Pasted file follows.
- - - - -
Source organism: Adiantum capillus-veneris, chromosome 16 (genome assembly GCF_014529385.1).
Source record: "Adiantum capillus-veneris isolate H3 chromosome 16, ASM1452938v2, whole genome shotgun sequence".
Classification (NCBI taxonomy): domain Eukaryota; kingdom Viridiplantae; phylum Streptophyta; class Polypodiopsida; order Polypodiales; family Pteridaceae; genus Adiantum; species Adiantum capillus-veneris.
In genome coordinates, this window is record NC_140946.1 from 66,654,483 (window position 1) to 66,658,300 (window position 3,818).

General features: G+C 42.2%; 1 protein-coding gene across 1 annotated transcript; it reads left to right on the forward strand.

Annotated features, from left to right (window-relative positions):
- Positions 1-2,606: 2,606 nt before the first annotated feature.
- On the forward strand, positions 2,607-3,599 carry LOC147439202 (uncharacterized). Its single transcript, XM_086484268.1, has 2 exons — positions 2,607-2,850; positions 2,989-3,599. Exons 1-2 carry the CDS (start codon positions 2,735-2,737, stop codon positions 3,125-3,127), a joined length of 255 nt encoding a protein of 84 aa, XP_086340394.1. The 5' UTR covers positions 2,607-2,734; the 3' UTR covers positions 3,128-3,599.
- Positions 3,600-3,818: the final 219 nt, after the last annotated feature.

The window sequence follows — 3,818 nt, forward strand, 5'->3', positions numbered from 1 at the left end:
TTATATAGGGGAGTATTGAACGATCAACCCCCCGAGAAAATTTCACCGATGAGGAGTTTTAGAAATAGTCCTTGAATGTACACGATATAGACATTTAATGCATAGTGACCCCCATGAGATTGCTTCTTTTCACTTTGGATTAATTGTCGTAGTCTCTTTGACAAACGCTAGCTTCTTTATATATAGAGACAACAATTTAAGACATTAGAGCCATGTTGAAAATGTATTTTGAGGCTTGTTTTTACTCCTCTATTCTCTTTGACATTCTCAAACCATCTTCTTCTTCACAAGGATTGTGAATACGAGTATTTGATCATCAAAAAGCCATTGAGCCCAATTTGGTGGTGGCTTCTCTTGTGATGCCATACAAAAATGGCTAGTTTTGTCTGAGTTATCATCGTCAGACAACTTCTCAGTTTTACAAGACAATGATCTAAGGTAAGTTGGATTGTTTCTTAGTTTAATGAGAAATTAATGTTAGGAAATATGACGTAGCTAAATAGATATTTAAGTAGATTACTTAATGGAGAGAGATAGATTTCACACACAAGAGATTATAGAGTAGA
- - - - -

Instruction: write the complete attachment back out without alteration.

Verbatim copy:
Source organism: Adiantum capillus-veneris, chromosome 16 (genome assembly GCF_014529385.1).
Source record: "Adiantum capillus-veneris isolate H3 chromosome 16, ASM1452938v2, whole genome shotgun sequence".
Classification (NCBI taxonomy): domain Eukaryota; kingdom Viridiplantae; phylum Streptophyta; class Polypodiopsida; order Polypodiales; family Pteridaceae; genus Adiantum; species Adiantum capillus-veneris.
In genome coordinates, this window is record NC_140946.1 from 66,654,483 (window position 1) to 66,658,300 (window position 3,818).

General features: G+C 42.2%; 1 protein-coding gene across 1 annotated transcript; it reads left to right on the forward strand.

Annotated features, from left to right (window-relative positions):
- Positions 1-2,606: 2,606 nt before the first annotated feature.
- On the forward strand, positions 2,607-3,599 carry LOC147439202 (uncharacterized). Its single transcript, XM_086484268.1, has 2 exons — positions 2,607-2,850; positions 2,989-3,599. Exons 1-2 carry the CDS (start codon positions 2,735-2,737, stop codon positions 3,125-3,127), a joined length of 255 nt encoding a protein of 84 aa, XP_086340394.1. The 5' UTR covers positions 2,607-2,734; the 3' UTR covers positions 3,128-3,599.
- Positions 3,600-3,818: the final 219 nt, after the last annotated feature.

The window sequence follows — 3,818 nt, forward strand, 5'->3', positions numbered from 1 at the left end:
TTATATAGGGGAGTATTGAACGATCAACCCCCCGAGAAAATTTCACCGATGAGGAGTTTTAGAAATAGTCCTTGAATGTACACGATATAGACATTTAATGCATAGTGACCCCCATGAGATTGCTTCTTTTCACTTTGGATTAATTGTCGTAGTCTCTTTGACAAACGCTAGCTTCTTTATATATAGAGACAACAATTTAAGACATTAGAGCCATGTTGAAAATGTATTTTGAGGCTTGTTTTTACTCCTCTATTCTCTTTGACATTCTCAAACCATCTTCTTCTTCACAAGGATTGTGAATACGAGTATTTGATCATCAAAAAGCCATTGAGCCCAATTTGGTGGTGGCTTCTCTTGTGATGCCATACAAAAATGGCTAGTTTTGTCTGAGTTATCATCGTCAGACAACTTCTCAGTTTTACAAGACAATGATCTAAGGTAAGTTGGATTGTTTCTTAGTTTAATGAGAAATTAATGTTAGGAAATATGACGTAGCTAAATAGATATTTAAGTAGATTACTTAATGGAGAGAGATAGATTTCACACACAAGAGATTATAGAGTAGA